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Funds

There are a variety of investments in the “fund” category. Each has its own unique characteristics, which is important in understanding some of the advantages and disadvantages of each type. A brief overview of each is outlined below:

Open and Closed End Mutual Funds

Mutual funds invest their shareholder deposits based on their investment categories, such as: growth funds, growth and income funds, income funds, tax-free funds, or specific asset classes, such as: international, global funds, commodities, real estate, etc.

An “open-end” mutual fund is a fund that has no restriction on the amount of shares it may issue. As investors add money to the fund, the fund issues more shares, regardless of the number of investors. Alternatively, when an investor sells a share of the fund, the mutual fund company buys back those shares. Open end funds are valued only once per day. Buyers and sellers pay or receive their shares based on the value of the underlying holdings at the closing price the day the investment is made.

“Closed-end” mutual funds begin by raising a specific amount of money in an initial public offering of their shares (by issuing a specific number of shares). These funds considered “closed” because there are typically no more shares available once the initial capital is raised. Closed-end funds are usually actively managed by an investment advisor, who will buy a specialized portfolio based on the closed-end fund’s investment objective (i.e. dividend paying stocks, technology, bonds, focused on a specific country or region, etc.). A closed-end fund trades freely when the stock market is open, with it’s respective price driven by supply and demand, not necessarily the value of its underlying holdings. Sometimes a closed-end fund will trade for more than the value of the underlying shares (“a premium), or less than the value of its holdings (“a discount”).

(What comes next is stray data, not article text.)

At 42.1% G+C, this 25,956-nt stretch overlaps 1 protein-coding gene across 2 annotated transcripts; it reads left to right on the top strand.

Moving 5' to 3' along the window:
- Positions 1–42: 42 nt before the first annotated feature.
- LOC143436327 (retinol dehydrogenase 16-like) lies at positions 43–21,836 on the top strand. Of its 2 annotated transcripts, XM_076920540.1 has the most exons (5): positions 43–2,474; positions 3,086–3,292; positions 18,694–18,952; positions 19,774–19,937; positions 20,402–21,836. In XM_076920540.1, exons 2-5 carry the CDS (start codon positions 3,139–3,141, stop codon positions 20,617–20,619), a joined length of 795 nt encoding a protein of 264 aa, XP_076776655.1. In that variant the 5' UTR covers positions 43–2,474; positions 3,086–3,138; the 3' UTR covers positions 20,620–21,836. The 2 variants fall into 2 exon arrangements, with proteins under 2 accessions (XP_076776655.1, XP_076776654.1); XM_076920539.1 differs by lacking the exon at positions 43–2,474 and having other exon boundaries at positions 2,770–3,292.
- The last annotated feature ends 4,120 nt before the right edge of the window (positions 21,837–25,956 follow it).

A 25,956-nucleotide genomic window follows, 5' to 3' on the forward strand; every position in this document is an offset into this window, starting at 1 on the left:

Exchange Traded Funds (“ETF”)

In the simplest terms, an exchange traded fund is a security that tracks an index, like the S & P 500, commodities, such as oil, agriculture, and metals or a specific sector (i.e. fixed income, international bonds, energy companies, etc.). Until recently, ETF’s were known for their passive management style, and, for the most part, attempted to match performance of a well known index. Recently, actively managed ETF’s have begun trading, often times emulating a well known mutual fund and in some cases, are even managed by the same investment manager as the mutual fund. A few of the main attractions of an ETF are its low cost structure (primarily as it pertains to the passive, index tracking version of ETF’s) and tax efficiency. The way an ETF manages its purchase and redemption process is also unique and provides a very tax efficient way of managing redemptions and new investor money. Unlike open-end mutual funds, ETF’s are priced and trade throughout the trading day.

Each has its own degree of risk. Your Cutter & Company Financial Advisor can help you decide which funds are most suitable for your long-term investment goals.